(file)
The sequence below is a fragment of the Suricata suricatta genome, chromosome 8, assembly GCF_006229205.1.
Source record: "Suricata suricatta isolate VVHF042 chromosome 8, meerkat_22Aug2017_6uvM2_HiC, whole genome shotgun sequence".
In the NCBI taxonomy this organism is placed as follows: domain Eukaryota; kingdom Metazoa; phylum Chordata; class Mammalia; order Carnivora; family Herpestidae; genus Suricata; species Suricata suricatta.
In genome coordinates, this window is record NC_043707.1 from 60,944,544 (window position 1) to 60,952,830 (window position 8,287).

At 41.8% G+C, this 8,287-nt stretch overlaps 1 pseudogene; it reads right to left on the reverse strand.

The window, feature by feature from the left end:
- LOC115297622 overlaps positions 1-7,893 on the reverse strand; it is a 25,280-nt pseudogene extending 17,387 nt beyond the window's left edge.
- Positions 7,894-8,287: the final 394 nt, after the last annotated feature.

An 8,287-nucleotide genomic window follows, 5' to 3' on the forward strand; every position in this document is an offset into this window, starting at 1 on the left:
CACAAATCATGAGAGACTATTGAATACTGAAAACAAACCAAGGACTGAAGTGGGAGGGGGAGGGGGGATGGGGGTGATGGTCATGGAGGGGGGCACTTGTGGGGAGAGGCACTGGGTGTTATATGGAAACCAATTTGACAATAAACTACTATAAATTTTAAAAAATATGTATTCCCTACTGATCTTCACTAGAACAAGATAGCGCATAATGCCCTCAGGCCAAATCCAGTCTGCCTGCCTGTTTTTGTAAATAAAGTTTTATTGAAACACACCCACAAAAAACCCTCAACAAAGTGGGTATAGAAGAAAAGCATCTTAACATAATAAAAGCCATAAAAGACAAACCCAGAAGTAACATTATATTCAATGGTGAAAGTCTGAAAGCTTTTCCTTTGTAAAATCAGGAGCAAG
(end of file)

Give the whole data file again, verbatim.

The sequence below is a fragment of the Suricata suricatta genome, chromosome 8, assembly GCF_006229205.1.
Source record: "Suricata suricatta isolate VVHF042 chromosome 8, meerkat_22Aug2017_6uvM2_HiC, whole genome shotgun sequence".
In the NCBI taxonomy this organism is placed as follows: domain Eukaryota; kingdom Metazoa; phylum Chordata; class Mammalia; order Carnivora; family Herpestidae; genus Suricata; species Suricata suricatta.
In genome coordinates, this window is record NC_043707.1 from 60,944,544 (window position 1) to 60,952,830 (window position 8,287).

At 41.8% G+C, this 8,287-nt stretch overlaps 1 pseudogene; it reads right to left on the reverse strand.

The window, feature by feature from the left end:
- LOC115297622 overlaps positions 1-7,893 on the reverse strand; it is a 25,280-nt pseudogene extending 17,387 nt beyond the window's left edge.
- Positions 7,894-8,287: the final 394 nt, after the last annotated feature.

An 8,287-nucleotide genomic window follows, 5' to 3' on the forward strand; every position in this document is an offset into this window, starting at 1 on the left:
CACAAATCATGAGAGACTATTGAATACTGAAAACAAACCAAGGACTGAAGTGGGAGGGGGAGGGGGGATGGGGGTGATGGTCATGGAGGGGGGCACTTGTGGGGAGAGGCACTGGGTGTTATATGGAAACCAATTTGACAATAAACTACTATAAATTTTAAAAAATATGTATTCCCTACTGATCTTCACTAGAACAAGATAGCGCATAATGCCCTCAGGCCAAATCCAGTCTGCCTGCCTGTTTTTGTAAATAAAGTTTTATTGAAACACACCCACAAAAAACCCTCAACAAAGTGGGTATAGAAGAAAAGCATCTTAACATAATAAAAGCCATAAAAGACAAACCCAGAAGTAACATTATATTCAATGGTGAAAGTCTGAAAGCTTTTCCTTTGTAAAATCAGGAGCAAG